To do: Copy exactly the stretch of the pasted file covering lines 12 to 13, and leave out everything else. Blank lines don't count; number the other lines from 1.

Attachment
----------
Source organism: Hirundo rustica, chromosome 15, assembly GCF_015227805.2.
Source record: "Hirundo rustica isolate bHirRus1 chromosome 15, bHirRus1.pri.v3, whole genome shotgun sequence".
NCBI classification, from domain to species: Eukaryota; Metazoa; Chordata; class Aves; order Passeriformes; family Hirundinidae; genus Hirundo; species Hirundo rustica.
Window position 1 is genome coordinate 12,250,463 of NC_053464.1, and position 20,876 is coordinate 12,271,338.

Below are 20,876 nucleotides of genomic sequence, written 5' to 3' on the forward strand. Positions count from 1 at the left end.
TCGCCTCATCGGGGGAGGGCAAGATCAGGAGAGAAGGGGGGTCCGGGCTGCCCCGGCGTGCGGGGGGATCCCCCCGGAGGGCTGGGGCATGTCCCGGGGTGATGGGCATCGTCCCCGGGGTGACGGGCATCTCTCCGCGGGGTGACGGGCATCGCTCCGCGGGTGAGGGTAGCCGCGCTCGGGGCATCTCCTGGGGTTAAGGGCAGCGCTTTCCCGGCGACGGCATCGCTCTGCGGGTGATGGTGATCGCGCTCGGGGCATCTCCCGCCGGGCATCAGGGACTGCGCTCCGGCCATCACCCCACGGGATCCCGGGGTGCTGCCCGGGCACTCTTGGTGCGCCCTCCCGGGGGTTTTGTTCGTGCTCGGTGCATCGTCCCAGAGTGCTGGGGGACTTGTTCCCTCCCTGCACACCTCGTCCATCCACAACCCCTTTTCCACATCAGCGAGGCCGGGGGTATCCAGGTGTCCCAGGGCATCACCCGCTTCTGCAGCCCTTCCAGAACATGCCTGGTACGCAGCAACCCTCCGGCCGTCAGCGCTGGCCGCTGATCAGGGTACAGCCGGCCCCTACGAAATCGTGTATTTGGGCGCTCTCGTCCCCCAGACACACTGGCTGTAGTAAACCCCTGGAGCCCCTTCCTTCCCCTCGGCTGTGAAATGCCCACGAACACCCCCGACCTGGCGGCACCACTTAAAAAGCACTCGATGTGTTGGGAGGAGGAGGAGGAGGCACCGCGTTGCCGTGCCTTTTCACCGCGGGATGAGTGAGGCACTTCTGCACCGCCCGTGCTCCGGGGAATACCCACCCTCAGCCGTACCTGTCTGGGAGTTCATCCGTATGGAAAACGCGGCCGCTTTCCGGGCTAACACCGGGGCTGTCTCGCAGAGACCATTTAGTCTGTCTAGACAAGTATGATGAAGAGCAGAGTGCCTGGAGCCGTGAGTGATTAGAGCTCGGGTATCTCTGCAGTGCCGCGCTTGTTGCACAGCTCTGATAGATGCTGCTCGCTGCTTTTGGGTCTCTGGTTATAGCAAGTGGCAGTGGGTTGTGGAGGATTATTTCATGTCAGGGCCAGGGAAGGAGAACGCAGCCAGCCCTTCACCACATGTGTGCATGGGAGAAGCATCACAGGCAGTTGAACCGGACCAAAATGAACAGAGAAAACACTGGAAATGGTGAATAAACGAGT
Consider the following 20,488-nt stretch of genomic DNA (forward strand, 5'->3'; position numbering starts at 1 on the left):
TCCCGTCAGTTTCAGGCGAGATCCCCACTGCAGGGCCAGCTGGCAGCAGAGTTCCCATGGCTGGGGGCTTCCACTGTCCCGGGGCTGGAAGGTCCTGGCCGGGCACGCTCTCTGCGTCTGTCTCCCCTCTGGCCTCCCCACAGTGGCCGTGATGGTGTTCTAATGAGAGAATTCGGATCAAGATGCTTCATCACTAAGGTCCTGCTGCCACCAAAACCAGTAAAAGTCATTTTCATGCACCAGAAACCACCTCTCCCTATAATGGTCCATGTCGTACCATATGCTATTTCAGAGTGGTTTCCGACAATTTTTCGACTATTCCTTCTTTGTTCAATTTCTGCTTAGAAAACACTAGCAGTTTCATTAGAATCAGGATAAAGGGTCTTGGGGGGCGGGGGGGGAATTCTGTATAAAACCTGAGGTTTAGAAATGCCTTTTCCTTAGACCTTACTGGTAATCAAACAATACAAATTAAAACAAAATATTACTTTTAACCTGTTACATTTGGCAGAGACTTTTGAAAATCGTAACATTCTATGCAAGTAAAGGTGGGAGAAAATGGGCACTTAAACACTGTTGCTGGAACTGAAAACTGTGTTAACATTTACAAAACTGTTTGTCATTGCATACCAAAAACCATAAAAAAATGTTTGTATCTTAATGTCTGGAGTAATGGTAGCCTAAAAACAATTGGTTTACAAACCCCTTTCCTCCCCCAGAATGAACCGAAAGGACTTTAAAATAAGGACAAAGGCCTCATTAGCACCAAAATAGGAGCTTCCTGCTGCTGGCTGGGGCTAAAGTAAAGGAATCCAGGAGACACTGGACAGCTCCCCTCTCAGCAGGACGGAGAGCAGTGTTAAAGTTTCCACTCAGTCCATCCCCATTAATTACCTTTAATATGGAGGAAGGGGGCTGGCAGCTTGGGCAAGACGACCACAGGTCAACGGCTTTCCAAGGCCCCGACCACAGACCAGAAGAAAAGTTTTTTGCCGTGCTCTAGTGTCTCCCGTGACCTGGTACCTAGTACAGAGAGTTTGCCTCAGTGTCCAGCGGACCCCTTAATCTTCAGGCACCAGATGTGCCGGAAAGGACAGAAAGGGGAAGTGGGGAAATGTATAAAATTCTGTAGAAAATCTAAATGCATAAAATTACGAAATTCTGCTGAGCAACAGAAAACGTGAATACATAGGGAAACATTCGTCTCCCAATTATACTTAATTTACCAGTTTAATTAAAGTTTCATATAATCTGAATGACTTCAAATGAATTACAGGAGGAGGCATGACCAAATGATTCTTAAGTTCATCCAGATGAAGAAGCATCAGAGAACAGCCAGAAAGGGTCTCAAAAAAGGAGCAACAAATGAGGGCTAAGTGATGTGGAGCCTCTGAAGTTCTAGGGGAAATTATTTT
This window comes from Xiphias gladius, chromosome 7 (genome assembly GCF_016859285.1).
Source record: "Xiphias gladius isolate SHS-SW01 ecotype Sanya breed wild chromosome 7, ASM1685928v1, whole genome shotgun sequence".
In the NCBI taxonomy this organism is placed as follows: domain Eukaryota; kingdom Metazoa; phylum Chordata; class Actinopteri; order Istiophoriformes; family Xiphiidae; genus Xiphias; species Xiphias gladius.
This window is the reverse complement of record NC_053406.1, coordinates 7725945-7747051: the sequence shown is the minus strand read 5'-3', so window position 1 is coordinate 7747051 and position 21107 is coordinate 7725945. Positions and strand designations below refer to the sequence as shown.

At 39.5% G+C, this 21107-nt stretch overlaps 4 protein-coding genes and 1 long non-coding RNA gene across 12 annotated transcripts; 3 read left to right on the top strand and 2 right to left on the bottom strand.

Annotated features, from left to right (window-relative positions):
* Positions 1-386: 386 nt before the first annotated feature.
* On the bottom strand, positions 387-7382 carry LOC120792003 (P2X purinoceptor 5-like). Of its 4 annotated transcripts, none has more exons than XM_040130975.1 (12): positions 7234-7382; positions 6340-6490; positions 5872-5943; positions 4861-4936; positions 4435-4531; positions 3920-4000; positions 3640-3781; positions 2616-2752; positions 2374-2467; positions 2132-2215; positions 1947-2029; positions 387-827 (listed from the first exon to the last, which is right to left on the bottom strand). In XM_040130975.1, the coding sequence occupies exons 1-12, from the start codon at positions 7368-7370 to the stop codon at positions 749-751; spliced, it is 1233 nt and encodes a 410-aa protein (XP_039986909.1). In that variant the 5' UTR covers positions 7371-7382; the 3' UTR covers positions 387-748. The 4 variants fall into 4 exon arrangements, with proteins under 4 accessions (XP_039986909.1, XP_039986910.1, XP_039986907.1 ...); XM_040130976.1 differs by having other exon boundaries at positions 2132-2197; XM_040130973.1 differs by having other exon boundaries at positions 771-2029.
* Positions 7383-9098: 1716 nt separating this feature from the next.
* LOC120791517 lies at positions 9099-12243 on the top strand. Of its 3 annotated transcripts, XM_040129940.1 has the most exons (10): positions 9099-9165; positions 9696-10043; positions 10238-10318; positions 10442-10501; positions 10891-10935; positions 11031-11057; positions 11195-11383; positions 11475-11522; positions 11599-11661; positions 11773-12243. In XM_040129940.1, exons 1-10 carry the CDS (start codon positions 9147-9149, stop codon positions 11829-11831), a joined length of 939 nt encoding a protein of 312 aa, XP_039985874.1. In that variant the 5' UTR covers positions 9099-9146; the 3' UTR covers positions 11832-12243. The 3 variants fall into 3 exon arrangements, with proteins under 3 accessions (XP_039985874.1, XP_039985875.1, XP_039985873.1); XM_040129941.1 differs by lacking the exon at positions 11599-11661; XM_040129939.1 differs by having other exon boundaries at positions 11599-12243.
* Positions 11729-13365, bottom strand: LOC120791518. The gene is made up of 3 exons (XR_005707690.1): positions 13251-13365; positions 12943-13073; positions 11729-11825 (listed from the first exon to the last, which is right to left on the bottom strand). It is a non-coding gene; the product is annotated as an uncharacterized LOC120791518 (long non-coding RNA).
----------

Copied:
This window is the reverse complement of record NC_053406.1, coordinates 7725945-7747051: the sequence shown is the minus strand read 5'-3', so window position 1 is coordinate 7747051 and position 21107 is coordinate 7725945. Positions and strand designations below refer to the sequence as shown.

At 39.5% G+C, this 21107-nt stretch overlaps 4 protein-coding genes and 1 long non-coding RNA gene across 12 annotated transcripts; 3 read left to right on the top strand and 2 right to left on the bottom strand.